President Obama has tasked you with co-chairing the Residential Mortgage-Backed Securities Fraud Task Force, and the last thing we want to do is get in your way. However, since the creation of this unit, over four hundred thousand homes have been foreclosed on – that's over four thousand a day – and not a single bank or corporate criminal has been brought to justice.
Your job title is "The People's Lawyer." We are the People. We want to help you with the People's Investigation of mortgage-backed securities fraud and other crimes of the recidivist banking industry. We know that the only path to lasting structural reform involves holding accountable those institutions that committed fraud.
We've read reports that you have not been given the staff or the resources you were promised. That is unacceptable, so we are stepping up. You said recently, "I need everyone out there to help us make this investigation as strong and thorough as it needs to be" (The American Prospect, 4/23/12).
We are here to answer your call.
We're tired of transactional politics. We are pushing for transformational change. We want justice that is sweeping, swift, and blind to the influence and power of those who are guilty. We know you want the same. But we also know that you face considerable political resistance – which is why we're here today to help.
The May Fourth Committee for Equal Justice Under the Law
Concerned Constituents of the Economy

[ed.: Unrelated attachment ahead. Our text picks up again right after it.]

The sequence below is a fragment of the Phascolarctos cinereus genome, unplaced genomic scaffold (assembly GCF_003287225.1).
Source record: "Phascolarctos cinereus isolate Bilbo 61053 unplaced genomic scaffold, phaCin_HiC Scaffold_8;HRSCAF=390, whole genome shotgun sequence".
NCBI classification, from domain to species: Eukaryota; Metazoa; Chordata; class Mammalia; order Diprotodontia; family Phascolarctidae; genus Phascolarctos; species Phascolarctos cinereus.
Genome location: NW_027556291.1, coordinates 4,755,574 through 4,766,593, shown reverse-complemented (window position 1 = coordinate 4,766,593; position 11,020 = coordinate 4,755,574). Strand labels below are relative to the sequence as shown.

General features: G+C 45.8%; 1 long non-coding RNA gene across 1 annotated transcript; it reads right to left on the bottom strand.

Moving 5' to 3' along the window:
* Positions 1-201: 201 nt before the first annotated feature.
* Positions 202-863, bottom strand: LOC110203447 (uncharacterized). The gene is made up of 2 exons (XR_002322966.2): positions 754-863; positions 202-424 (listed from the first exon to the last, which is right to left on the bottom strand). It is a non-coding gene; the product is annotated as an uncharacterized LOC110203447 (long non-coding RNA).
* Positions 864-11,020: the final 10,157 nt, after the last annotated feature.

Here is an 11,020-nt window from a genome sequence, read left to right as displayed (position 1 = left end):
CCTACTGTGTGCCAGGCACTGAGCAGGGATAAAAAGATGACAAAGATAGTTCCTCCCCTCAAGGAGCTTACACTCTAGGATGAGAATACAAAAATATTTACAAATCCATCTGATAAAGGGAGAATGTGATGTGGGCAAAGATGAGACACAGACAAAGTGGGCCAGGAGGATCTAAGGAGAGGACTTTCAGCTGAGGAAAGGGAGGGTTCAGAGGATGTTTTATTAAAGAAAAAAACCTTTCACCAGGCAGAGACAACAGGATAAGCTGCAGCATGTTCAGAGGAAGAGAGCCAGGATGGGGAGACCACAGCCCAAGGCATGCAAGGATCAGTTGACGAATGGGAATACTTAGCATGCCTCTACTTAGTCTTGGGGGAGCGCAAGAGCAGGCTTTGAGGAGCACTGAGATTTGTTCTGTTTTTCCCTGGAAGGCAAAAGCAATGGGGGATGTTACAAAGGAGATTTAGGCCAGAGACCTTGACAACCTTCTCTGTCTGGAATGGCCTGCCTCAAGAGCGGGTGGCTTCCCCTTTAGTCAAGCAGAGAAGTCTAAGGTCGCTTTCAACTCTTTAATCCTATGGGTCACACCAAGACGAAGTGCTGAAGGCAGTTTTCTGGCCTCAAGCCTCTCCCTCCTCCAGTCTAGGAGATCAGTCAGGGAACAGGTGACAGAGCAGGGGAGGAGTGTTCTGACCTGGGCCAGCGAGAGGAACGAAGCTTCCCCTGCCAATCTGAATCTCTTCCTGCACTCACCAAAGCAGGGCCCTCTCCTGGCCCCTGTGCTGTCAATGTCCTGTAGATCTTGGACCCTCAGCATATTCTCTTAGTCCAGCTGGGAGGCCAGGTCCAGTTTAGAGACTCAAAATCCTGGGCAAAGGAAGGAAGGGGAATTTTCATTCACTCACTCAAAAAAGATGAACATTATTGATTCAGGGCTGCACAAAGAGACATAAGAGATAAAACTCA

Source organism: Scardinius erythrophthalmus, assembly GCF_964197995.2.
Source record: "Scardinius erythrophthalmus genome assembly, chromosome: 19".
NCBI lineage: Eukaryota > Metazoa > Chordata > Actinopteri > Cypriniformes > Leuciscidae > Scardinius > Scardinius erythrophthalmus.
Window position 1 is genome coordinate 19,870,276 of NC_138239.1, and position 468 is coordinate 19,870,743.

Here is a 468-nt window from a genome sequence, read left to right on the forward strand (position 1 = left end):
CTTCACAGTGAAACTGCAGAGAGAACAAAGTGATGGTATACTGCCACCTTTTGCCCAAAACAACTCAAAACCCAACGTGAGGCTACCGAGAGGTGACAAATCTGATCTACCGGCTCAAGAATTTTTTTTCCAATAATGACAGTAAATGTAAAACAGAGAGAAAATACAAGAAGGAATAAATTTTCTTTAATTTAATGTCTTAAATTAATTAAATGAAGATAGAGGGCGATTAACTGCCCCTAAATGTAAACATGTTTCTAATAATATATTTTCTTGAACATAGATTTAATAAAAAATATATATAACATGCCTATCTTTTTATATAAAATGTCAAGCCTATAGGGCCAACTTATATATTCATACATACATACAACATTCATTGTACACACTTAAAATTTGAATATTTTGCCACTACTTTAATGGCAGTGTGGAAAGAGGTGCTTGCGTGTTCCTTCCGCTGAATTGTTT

CC: Assistant Attorney General Lanny Breuer, Assistant Attorney General Tony West, Director of SEC Enforcement Robert Khuzami, and U.S. Attorney John Walsh
Onlookers applauded the statement as James Freedland stepped forward and announced himself as a Spokesperson for the AG’s office. Mr. Shan approached him to negotiate the demand, a talk they conducted away from cameras and the press.
During negotiations, the building manager, without consulting the Attorney General’s office, read a prepared statement – prepared when and by whom? – instructing the volunteer investigators to vacate the premises immediately and indicating that, if they did not, he would instruct the police to arrest them for criminal trespass. Several tried to explain that they were currently in negotiations with the AG’s office and would happily leave upon the successful conclusion of those negotiations. Then, the police went to work.
One read another, mysteriously nearly-identical prepared statement into a bullhorn again instructing vacation and threatening arrest for criminal trespass. Most of the civilians stepped away, but four volunteered for arrest rather than abandon negotiations. Their names are Brett Goldberg, Daniel Scott, Henry Harris and Jordan Stern. They were arrested without physical resistance but over continued verbal objections and explanations of the situation.
Officer Tloczkowski, who has a history of arresting journalists, pushed me aside while I was getting Mr. Freedland’s name and, when I pointed out that I was in the very midst of reporting and nowhere near the sit-in, he grabbed me by the book-bag and moved me by force. The police had the press corralled away from the arrestees and insisted we cross a line to be suitably out of harm’s way, or something. Unfortunately, that location was on the other side of a security guard’s desk. That guard, a Mr. Sharif Maiga, told us we were not allowed beyond his desk, whereupon the NYPD, Tloczkowski at the helm, proceeded to shove me into the other journalists and push us all the way through.
Schneiderman’s spokesman, Mr. Freedland, commented in an e-mail, “The Attorney General shares the goal of citizens who seek accountability for any misconduct that contributed to the bubble and crash in the housing market, and we appreciate their support. Reckless deregulation and irresponsible conduct that brought down the American economy must be systematically investigated, and, at the same time, we must deliver as much immediate relief as possible to protect New Yorkers whose homes are at risk now.”